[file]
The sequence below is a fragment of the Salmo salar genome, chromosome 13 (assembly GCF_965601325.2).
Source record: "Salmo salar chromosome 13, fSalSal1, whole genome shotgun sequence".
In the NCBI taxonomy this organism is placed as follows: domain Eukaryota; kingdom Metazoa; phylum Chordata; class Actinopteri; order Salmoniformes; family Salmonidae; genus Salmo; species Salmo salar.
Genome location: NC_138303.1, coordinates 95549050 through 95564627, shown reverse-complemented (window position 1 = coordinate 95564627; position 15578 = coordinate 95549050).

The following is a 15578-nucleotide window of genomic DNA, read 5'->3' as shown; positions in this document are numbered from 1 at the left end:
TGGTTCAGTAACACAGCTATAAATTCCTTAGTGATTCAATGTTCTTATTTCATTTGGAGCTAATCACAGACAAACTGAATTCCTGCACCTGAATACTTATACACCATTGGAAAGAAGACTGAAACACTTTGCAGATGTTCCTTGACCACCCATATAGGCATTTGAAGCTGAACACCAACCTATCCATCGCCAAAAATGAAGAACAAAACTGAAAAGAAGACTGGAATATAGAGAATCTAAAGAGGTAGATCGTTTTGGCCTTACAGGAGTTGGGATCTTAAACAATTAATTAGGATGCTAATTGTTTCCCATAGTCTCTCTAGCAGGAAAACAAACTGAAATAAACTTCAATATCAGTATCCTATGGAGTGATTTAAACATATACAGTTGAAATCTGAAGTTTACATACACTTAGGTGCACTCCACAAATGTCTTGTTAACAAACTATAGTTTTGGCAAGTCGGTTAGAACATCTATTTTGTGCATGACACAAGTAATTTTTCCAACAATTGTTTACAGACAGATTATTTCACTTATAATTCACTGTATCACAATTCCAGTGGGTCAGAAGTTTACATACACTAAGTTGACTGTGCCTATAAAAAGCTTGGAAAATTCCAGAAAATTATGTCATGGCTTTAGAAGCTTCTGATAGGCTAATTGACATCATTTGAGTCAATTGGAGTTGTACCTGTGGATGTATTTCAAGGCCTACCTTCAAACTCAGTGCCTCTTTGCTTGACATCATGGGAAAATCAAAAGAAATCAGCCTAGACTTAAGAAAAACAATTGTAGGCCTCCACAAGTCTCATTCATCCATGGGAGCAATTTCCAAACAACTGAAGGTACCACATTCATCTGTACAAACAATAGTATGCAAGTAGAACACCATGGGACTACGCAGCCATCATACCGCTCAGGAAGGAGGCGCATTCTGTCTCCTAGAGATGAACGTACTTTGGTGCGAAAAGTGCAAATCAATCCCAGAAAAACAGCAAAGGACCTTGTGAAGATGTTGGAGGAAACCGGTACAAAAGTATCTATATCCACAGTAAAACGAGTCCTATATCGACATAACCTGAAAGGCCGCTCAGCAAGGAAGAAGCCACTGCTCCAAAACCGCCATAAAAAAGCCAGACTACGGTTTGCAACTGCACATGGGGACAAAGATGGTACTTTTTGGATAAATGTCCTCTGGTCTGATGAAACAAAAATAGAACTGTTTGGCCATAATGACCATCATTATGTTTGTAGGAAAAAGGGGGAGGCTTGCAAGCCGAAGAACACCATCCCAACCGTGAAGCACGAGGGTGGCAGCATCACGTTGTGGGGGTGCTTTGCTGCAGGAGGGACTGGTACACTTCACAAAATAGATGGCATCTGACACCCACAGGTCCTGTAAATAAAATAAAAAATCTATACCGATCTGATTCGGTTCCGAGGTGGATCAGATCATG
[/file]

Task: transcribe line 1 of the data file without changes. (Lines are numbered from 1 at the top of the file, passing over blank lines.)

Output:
The sequence below is a fragment of the Salmo salar genome, chromosome 13 (assembly GCF_965601325.2).